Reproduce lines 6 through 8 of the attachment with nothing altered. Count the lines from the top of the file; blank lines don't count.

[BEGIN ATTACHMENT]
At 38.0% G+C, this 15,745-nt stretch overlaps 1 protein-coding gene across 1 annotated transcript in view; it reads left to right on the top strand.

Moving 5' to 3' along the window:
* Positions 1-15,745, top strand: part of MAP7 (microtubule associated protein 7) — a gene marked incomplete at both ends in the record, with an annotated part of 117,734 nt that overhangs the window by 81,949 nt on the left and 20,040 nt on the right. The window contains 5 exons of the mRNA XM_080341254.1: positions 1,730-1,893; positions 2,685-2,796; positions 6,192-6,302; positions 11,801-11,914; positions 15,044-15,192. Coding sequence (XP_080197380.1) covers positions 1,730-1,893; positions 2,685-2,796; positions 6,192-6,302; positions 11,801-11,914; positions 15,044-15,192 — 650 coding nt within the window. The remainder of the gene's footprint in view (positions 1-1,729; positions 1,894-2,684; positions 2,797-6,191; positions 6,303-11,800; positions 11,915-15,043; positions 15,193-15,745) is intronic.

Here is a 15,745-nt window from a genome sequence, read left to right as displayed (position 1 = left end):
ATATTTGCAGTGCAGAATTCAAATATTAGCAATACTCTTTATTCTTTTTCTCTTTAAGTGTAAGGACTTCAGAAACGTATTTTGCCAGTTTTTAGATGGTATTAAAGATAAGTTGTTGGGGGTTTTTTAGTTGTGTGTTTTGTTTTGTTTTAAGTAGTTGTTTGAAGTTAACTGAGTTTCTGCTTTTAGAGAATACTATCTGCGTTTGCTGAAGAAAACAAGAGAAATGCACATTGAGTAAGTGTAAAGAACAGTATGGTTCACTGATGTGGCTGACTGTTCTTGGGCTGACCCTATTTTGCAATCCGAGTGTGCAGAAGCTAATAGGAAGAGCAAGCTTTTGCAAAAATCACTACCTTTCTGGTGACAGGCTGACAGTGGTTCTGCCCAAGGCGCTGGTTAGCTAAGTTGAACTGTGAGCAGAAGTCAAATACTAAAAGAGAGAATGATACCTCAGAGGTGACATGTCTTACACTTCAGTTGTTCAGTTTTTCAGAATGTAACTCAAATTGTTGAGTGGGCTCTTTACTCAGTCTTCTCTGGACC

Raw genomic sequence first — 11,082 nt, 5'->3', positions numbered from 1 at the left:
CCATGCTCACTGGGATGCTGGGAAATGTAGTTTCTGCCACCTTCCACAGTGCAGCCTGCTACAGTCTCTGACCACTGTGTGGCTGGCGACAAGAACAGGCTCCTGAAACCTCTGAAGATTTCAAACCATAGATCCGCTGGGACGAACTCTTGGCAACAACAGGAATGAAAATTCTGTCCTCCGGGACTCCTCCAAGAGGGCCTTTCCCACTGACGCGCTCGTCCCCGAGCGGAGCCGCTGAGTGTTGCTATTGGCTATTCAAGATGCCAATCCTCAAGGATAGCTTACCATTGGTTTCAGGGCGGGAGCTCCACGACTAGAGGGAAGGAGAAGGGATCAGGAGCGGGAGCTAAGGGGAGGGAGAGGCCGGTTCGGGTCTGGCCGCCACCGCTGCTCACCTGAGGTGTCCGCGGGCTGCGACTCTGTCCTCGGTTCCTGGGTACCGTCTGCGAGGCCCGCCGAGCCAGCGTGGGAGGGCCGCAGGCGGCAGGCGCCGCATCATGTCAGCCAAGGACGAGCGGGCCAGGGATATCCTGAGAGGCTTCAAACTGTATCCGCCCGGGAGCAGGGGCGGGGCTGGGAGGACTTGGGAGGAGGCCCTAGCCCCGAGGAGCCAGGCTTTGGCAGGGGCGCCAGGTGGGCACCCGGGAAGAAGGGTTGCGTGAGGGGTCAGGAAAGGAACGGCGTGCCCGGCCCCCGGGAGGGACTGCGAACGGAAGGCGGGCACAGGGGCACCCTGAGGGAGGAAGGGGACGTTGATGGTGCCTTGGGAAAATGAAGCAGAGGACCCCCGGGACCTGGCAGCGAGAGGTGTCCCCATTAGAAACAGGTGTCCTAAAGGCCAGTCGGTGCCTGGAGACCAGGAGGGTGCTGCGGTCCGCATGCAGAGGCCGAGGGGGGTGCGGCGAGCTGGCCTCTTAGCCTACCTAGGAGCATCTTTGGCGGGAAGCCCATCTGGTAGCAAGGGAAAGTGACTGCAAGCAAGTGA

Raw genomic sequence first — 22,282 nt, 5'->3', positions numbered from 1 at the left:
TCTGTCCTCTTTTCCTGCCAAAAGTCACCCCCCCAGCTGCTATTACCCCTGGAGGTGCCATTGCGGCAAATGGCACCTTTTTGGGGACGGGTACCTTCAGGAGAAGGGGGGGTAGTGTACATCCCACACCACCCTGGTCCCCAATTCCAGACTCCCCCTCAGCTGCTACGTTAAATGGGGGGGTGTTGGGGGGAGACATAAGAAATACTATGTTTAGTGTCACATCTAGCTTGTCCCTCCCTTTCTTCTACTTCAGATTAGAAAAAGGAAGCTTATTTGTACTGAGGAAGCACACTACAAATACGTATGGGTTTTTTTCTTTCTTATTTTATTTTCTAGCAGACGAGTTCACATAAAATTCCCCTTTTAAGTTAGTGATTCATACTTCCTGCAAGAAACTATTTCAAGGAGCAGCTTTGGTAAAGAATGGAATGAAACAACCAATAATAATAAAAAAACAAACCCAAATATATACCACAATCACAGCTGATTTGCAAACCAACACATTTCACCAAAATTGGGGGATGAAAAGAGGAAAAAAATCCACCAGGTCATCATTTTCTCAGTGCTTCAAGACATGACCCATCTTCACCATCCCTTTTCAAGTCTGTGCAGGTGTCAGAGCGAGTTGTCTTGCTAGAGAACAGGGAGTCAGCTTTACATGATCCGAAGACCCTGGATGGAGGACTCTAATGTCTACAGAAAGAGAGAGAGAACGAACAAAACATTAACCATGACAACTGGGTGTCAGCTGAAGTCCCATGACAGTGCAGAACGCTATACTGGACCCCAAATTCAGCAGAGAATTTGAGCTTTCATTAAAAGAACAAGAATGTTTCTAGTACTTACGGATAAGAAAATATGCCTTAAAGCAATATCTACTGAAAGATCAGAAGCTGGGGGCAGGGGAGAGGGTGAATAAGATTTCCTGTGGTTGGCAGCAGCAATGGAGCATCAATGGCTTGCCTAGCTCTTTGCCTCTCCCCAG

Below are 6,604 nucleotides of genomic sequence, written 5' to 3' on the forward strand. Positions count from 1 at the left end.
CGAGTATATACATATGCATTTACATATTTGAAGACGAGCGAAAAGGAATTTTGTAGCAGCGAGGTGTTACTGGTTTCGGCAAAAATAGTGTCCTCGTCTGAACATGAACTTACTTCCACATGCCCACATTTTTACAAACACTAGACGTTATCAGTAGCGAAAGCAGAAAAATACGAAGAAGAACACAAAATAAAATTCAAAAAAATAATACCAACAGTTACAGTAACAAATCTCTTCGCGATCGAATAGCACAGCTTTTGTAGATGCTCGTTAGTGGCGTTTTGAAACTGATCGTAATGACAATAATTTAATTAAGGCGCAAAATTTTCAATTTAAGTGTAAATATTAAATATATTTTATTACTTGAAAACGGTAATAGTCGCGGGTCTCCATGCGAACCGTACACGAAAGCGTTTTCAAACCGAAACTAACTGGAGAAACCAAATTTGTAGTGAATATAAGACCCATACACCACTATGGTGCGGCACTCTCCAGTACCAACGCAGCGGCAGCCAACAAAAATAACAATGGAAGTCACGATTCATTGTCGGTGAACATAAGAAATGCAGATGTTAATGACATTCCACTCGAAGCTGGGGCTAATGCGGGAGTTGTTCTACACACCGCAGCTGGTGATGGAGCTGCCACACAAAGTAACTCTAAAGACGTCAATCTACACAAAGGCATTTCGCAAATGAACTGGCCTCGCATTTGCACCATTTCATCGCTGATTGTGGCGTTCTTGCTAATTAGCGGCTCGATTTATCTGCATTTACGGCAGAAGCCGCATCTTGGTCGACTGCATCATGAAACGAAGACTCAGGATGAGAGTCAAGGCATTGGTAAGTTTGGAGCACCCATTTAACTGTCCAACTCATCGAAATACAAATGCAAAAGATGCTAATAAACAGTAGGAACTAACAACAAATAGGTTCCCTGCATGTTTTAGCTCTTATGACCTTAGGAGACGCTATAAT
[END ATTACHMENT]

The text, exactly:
Raw genomic sequence first — 11,082 nt, 5'->3', positions numbered from 1 at the left:
CCATGCTCACTGGGATGCTGGGAAATGTAGTTTCTGCCACCTTCCACAGTGCAGCCTGCTACAGTCTCTGACCACTGTGTGGCTGGCGACAAGAACAGGCTCCTGAAACCTCTGAAGATTTCAAACCATAGATCCGCTGGGACGAACTCTTGGCAACAACAGGAATGAAAATTCTGTCCTCCGGGACTCCTCCAAGAGGGCCTTTCCCACTGACGCGCTCGTCCCCGAGCGGAGCCGCTGAGTGTTGCTATTGGCTATTCAAGATGCCAATCCTCAAGGATAGCTTACCATTGGTTTCAGGGCGGGAGCTCCACGACTAGAGGGAAGGAGAAGGGATCAGGAGCGGGAGCTAAGGGGAGGGAGAGGCCGGTTCGGGTCTGGCCGCCACCGCTGCTCACCTGAGGTGTCCGCGGGCTGCGACTCTGTCCTCGGTTCCTGGGTACCGTCTGCGAGGCCCGCCGAGCCAGCGTGGGAGGGCCGCAGGCGGCAGGCGCCGCATCATGTCAGCCAAGGACGAGCGGGCCAGGGATATCCTGAGAGGCTTCAAACTGTATCCGCCCGGGAGCAGGGGCGGGGCTGGGAGGACTTGGGAGGAGGCCCTAGCCCCGAGGAGCCAGGCTTTGGCAGGGGCGCCAGGTGGGCACCCGGGAAGAAGGGTTGCGTGAGGGGTCAGGAAAGGAACGGCGTGCCCGGCCCCCGGGAGGGACTGCGAACGGAAGGCGGGCACAGGGGCACCCTGAGGGAGGAAGGGGACGTTGATGGTGCCTTGGGAAAATGAAGCAGAGGACCCCCGGGACCTGGCAGCGAGAGGTGTCCCCATTAGAAACAGGTGTCCTAAAGGCCAGTCGGTGCCTGGAGACCAGGAGGGTGCTGCGGTCCGCATGCAGAGGCCGAGGGGGGTGCGGCGAGCTGGCCTCTTAGCCTACCTAGGAGCATCTTTGGCGGGAAGCCCATCTGGTAGCAAGGGAAAGTGACTGCAAGCAAGTGA

Raw genomic sequence first — 22,282 nt, 5'->3', positions numbered from 1 at the left: